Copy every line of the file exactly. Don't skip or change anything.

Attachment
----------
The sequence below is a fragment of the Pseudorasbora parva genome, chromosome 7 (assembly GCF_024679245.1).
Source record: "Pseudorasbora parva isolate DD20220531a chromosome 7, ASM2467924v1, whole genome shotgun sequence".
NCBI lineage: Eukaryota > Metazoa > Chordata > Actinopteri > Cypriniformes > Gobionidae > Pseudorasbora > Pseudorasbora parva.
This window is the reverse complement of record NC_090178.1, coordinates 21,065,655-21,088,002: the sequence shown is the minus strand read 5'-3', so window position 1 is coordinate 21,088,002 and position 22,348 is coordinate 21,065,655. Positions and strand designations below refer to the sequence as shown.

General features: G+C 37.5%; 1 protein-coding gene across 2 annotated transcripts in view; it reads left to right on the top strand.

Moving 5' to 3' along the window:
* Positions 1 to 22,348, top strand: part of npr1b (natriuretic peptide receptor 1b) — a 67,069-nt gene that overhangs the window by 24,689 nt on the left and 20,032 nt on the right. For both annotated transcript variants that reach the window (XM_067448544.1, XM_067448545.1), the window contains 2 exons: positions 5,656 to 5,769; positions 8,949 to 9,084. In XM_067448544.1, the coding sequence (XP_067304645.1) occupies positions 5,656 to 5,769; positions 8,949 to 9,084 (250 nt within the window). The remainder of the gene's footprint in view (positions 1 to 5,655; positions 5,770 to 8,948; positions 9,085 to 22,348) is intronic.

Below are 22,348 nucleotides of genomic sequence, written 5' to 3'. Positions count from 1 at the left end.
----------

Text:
The sequence below is a fragment of the Pseudorasbora parva genome, chromosome 7 (assembly GCF_024679245.1).
Source record: "Pseudorasbora parva isolate DD20220531a chromosome 7, ASM2467924v1, whole genome shotgun sequence".
NCBI lineage: Eukaryota > Metazoa > Chordata > Actinopteri > Cypriniformes > Gobionidae > Pseudorasbora > Pseudorasbora parva.
This window is the reverse complement of record NC_090178.1, coordinates 21,065,655-21,088,002: the sequence shown is the minus strand read 5'-3', so window position 1 is coordinate 21,088,002 and position 22,348 is coordinate 21,065,655. Positions and strand designations below refer to the sequence as shown.

General features: G+C 37.5%; 1 protein-coding gene across 2 annotated transcripts in view; it reads left to right on the top strand.

Moving 5' to 3' along the window:
* Positions 1 to 22,348, top strand: part of npr1b (natriuretic peptide receptor 1b) — a 67,069-nt gene that overhangs the window by 24,689 nt on the left and 20,032 nt on the right. For both annotated transcript variants that reach the window (XM_067448544.1, XM_067448545.1), the window contains 2 exons: positions 5,656 to 5,769; positions 8,949 to 9,084. In XM_067448544.1, the coding sequence (XP_067304645.1) occupies positions 5,656 to 5,769; positions 8,949 to 9,084 (250 nt within the window). The remainder of the gene's footprint in view (positions 1 to 5,655; positions 5,770 to 8,948; positions 9,085 to 22,348) is intronic.

Below are 22,348 nucleotides of genomic sequence, written 5' to 3'. Positions count from 1 at the left end.